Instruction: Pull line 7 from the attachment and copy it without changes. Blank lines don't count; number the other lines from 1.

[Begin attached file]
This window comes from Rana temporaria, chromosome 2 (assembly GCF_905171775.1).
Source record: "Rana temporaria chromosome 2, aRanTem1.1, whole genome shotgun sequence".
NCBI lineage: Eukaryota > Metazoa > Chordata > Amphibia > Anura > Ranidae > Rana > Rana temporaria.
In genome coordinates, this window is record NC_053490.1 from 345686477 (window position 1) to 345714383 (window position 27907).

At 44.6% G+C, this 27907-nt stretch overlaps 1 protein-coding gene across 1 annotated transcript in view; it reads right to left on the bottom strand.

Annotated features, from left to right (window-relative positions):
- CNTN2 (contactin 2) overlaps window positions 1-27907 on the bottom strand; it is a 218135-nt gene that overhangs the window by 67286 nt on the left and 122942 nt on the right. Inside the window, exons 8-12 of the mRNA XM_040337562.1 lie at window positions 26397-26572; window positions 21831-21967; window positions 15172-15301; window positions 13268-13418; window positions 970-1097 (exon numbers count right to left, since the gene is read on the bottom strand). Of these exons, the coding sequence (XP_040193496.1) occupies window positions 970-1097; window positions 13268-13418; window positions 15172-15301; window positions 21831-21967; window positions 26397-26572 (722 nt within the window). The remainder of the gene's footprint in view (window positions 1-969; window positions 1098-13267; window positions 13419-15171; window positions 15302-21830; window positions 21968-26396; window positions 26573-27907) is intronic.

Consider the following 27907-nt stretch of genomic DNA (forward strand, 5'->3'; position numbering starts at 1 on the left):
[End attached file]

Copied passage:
- CNTN2 (contactin 2) overlaps window positions 1-27907 on the bottom strand; it is a 218135-nt gene that overhangs the window by 67286 nt on the left and 122942 nt on the right. Inside the window, exons 8-12 of the mRNA XM_040337562.1 lie at window positions 26397-26572; window positions 21831-21967; window positions 15172-15301; window positions 13268-13418; window positions 970-1097 (exon numbers count right to left, since the gene is read on the bottom strand). Of these exons, the coding sequence (XP_040193496.1) occupies window positions 970-1097; window positions 13268-13418; window positions 15172-15301; window positions 21831-21967; window positions 26397-26572 (722 nt within the window). The remainder of the gene's footprint in view (window positions 1-969; window positions 1098-13267; window positions 13419-15171; window positions 15302-21830; window positions 21968-26396; window positions 26573-27907) is intronic.